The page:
Influential Figures


I met Lise Swenson yesterday. She was the substitute teacher for my screenwriting class. She gave us some background about herself and told us about her dreams & aspirations. She is the director of a documentary film that was made back in 2002 called “Mission Movie.” She talked a lot about how to create a movie that fits the audience you want your film to appeal to and I agreed with her 100%.

She said that if you want to write a movie and get a broad audience, your characters need to appeal to them as well. Having a bunch of older, unknown actors in the movie as opposed to having a bunch of beautiful, young actors in the movie is going to make a big difference in terms of your marketability. I really never thought of it that way at all even though it is probably your most basic of basics in choosing what kind of film you want to write.

We also watched a documentary called A Screenwriter’s Journey. It was about Waldo Salt, one of the world’s the greatest screenwriters. It talked about how Waldo Salt was a Communist and was blacklisted for refusing to testify before the House Committee of Un-American Activities. He eventually realized that Communism was a betrayal but still, he could not write for Hollywood, causing his spirit to plummet to zero. Salt struggled to write during the blacklisting under a pseudonym but even after the blacklist was over, he tried to write again and wrote 3 of his worst movies: Tara Bulbas, Wild & Wonderful, and Flight from Ashiya.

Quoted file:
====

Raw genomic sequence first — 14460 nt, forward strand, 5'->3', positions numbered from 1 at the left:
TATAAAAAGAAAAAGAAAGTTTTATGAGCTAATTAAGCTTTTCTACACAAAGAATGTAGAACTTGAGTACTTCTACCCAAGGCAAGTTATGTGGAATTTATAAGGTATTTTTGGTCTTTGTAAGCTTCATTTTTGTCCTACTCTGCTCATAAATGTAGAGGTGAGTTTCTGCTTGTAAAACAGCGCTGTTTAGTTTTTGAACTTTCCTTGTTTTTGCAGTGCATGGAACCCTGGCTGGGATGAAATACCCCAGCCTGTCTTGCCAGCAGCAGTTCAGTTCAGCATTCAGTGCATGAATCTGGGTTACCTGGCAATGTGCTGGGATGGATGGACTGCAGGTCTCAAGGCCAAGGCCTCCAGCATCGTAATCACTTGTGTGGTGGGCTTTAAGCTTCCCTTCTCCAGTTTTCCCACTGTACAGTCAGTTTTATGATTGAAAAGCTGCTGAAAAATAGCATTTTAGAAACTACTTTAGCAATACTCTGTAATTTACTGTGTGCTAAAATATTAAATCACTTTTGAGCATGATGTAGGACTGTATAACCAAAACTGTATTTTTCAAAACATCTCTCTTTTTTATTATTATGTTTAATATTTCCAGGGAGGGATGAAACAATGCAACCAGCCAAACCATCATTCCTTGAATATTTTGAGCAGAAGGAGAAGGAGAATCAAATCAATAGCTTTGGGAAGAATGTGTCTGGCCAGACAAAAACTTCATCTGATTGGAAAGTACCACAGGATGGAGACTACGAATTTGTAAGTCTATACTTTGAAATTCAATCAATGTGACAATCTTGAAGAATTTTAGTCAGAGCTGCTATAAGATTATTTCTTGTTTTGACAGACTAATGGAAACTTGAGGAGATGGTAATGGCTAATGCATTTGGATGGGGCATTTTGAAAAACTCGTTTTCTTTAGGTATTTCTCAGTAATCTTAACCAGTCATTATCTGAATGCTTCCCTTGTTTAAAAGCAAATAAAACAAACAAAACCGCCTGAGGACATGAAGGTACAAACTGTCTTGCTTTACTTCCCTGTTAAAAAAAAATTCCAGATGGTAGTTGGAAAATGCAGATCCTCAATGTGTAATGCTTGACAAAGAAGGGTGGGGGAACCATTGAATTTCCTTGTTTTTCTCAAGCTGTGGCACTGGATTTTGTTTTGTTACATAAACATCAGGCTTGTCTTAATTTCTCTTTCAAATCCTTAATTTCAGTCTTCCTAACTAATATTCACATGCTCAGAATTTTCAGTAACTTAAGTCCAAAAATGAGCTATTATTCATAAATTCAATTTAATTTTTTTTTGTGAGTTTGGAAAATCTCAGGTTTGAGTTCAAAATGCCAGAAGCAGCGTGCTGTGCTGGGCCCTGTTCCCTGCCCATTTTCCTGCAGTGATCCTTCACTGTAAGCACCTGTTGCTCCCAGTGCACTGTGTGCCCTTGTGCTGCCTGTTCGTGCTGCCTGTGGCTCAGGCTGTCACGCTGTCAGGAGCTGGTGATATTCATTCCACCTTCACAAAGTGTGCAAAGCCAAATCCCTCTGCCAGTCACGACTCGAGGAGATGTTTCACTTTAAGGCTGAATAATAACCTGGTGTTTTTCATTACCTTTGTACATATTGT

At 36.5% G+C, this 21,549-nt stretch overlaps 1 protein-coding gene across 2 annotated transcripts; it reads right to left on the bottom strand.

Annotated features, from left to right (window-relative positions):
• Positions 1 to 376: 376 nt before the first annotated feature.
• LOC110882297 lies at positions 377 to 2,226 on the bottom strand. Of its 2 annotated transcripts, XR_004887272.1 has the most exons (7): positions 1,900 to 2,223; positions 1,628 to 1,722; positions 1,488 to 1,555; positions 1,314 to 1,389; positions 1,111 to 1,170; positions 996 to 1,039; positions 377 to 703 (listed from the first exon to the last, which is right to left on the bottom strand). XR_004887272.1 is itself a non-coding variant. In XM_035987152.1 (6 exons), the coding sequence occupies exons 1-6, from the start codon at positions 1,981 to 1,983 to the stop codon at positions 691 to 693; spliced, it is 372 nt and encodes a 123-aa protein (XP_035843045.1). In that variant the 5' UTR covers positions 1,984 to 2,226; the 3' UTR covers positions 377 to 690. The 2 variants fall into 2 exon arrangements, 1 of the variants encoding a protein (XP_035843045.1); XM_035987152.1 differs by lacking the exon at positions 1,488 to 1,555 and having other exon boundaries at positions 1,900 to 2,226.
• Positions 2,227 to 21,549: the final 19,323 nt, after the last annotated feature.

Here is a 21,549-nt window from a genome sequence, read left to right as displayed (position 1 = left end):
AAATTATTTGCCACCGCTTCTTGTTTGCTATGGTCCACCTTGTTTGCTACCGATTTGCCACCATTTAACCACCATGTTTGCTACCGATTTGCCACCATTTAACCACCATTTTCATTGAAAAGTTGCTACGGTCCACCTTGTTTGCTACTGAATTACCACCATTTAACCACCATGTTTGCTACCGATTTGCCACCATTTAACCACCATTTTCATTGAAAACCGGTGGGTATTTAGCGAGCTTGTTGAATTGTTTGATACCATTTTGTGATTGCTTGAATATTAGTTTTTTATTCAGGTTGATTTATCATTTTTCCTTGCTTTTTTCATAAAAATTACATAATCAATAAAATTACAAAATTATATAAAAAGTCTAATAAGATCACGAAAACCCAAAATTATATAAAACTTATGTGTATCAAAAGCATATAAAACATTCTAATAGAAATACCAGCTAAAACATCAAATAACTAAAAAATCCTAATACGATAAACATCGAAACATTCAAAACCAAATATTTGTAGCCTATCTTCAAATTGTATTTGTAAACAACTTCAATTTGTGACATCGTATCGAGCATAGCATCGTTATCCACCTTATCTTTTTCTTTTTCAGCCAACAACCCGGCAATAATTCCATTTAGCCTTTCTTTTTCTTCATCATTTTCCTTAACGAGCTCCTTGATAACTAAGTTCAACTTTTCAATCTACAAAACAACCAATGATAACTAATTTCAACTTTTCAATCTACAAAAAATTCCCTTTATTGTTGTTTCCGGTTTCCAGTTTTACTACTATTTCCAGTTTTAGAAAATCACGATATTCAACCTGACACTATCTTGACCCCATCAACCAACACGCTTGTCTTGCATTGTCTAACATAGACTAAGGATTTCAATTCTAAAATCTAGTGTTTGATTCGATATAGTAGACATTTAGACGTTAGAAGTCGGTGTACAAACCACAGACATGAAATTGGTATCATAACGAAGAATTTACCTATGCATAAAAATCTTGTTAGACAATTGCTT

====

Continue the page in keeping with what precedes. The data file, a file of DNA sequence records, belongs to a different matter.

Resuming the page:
It wasn’t until 1969 when he did the screen adaptation for Midnight Cowboy starring Jon Voight & Dustin Hoffman and won himself an Oscar for it in 1970!! What a great comeback! I was truly inspired by this story. His ups & downs proved to make quite a roller coaster of a life but he kept on going until his passing in 1987. Just 6 months before his death, he won the Laurel Award for Screen Achievement, which is the highest award you can receive from the Writer’s Guild of America.

I hope one day, I will be able to pump out something beautiful on paper in a language that can move even the most callous of souls.

“To search for truth you must first have lost it” – Waldo Salt

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